Peripheral artery disease, a blood vessel condition that puts people at risk of dangerous clot formation, becomes even more dangerous when traveling by air. Sitting for hours in pressurized conditions can cause blood to thicken and blood flow to grow sluggish, creating prime conditions for clots that may not reveal their presence until days later, in the form of a heart attack or stroke. Medications can make air travel safer for these patients, while controlling the condition on a daily basis can lower the everyday risk of clots.
Peripheral Artery Disease
Peripheral artery disease (PAD), which the Mayo Clinic describes as a common disorder of the circulatory system, occurs when fats begin to coat and thicken the artery walls in the extremities. This narrowing, or atherosclerosis, of the arteries makes them more vulnerable to potentially fatal blockages. While these blockages pose an immediate threat of heart attack or stroke, they can also lead to infections or slow wound healing, most notably in diabetics.
Effects of Air Travel
Air travel may create dangerous conditions for people with PAD or other heart or blood vessel diseases. According to Airhealth.org, the pressure changes during an extended plane flight can cause blood to coagulate more readily. Scientists have observed this phenomenon in studies using test subjects placed in pressure chambers. Slower blood flow throughout the body, coupled with a thickened blood volume, leads to the formation of clots. Most clots will not cause any symptoms, although some passengers may notice some swelling or pain. Arteries already narrowed by PAD, however, may encounter serious trouble under these circumstances.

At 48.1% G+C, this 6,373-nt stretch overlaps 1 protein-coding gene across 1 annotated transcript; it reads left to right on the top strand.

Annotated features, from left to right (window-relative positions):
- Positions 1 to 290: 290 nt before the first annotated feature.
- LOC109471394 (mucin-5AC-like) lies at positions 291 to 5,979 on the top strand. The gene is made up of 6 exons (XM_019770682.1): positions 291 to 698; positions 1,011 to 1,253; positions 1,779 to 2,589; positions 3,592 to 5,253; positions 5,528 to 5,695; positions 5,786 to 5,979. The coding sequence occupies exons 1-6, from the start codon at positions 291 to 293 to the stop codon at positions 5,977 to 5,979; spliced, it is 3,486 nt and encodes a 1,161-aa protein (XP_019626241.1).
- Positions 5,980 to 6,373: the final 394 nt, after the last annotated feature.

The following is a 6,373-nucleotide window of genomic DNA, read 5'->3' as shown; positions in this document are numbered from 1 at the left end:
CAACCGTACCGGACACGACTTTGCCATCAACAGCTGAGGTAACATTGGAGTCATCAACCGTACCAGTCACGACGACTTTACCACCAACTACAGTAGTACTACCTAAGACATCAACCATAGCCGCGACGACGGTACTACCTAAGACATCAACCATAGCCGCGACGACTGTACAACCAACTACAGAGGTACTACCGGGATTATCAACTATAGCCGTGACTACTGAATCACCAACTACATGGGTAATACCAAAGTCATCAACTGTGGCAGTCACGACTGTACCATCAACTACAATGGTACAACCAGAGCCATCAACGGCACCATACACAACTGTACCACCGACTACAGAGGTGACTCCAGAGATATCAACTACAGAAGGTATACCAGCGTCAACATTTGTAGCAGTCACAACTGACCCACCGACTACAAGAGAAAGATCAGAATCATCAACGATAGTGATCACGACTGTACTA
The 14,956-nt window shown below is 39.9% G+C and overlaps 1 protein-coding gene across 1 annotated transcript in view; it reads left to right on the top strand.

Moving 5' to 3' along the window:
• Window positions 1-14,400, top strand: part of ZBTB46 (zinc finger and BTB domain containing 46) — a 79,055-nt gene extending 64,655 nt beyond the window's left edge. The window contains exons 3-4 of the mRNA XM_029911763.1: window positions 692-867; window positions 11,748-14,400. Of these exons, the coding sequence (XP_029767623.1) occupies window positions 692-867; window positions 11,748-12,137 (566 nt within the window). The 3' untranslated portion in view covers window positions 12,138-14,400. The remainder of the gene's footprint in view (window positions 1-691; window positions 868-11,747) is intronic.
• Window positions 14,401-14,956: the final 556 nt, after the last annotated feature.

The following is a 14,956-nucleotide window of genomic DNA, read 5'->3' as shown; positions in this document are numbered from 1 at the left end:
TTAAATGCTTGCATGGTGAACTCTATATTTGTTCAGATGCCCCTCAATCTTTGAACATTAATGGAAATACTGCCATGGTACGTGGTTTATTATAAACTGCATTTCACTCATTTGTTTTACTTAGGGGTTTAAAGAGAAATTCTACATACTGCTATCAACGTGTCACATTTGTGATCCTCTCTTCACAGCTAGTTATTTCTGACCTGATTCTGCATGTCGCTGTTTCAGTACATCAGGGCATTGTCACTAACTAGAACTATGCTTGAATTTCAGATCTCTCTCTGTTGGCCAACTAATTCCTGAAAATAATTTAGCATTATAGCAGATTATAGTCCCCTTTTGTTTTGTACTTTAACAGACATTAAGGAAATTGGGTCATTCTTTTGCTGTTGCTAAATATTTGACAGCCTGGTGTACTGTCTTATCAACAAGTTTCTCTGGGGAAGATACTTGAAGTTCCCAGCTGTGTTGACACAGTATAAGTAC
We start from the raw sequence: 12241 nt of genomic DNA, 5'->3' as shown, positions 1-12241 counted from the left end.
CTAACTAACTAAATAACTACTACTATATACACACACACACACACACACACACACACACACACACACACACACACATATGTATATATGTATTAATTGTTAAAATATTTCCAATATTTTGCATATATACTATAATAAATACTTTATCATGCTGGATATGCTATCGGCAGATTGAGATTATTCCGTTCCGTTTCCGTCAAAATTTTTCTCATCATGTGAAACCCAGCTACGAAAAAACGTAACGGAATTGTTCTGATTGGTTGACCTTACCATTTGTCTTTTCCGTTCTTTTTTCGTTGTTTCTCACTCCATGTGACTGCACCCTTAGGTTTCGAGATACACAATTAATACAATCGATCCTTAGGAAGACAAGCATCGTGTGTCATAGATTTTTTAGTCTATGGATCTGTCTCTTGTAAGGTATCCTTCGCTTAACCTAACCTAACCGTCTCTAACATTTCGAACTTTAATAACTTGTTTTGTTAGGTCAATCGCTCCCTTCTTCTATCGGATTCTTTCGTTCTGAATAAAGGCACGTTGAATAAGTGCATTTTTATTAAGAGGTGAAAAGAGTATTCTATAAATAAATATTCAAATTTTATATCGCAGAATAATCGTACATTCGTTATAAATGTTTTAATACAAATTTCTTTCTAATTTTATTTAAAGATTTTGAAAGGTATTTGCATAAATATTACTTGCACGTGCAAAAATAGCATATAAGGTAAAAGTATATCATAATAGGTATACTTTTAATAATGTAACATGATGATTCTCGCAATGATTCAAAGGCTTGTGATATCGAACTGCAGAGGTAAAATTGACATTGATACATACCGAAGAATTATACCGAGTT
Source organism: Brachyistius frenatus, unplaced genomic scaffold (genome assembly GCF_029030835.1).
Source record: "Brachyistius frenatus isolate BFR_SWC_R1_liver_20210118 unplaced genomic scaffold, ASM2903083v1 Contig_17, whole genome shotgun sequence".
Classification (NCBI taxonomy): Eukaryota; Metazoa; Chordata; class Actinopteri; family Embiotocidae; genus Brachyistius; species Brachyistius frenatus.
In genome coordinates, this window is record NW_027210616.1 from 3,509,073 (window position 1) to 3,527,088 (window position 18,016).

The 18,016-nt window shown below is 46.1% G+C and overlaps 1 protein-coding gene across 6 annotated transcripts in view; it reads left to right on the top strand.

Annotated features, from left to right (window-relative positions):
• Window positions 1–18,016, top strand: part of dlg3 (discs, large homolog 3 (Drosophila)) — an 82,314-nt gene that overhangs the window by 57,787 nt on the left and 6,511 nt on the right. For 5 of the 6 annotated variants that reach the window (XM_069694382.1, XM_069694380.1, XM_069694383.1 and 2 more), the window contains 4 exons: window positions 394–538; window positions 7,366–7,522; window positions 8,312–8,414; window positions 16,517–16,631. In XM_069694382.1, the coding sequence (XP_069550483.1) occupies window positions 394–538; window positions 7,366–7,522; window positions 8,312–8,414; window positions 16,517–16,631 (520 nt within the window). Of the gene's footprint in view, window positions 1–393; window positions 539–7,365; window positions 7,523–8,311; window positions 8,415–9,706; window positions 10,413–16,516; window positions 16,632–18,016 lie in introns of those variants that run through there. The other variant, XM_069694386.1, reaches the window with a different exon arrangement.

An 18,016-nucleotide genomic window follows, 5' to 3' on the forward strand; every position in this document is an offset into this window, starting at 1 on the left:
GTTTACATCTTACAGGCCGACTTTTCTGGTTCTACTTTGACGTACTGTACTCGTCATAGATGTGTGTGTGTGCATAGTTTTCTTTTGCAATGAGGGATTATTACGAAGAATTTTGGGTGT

People with arterial diseases run the risk of a heart attack or stoke if a clot forms in an artery during flight. According to Airhealth.org, a paper delivered at the World Congress of the International Union of Angiology in March 2002 stated that this type of clot, or arterial thrombosis, causes more than 50 percent of all heart attacks. It also causes up to 80 percent of all strokes. Clots that form during air travel may go unnoticed until days afterward, when they may suddenly cause a health emergency.
Patients with artery diseases may take anticoagulants to prevent thrombosis occurring during a flight. The American Heart Association describes anticoagulants as a class of drugs that prevent blood from clotting. Aspirin is an over-the-counter anticoagulant for at-risk patients, or doctors may prescribe more powerful drugs, such as heparin or warfarin, for longer-lasting anticoagulant effects.
PAD patients need to take their condition seriously every day, not just during flights. The Mayo Clinic includes medications to lower cholesterol, high blood sugar or high cholesterol as possible therapeutic measures for the ongoing treatment of PAD, adding that smoking adds a major, and unnecessary, risk of strokes or heart attacks and urging PAD patients to give up the habit.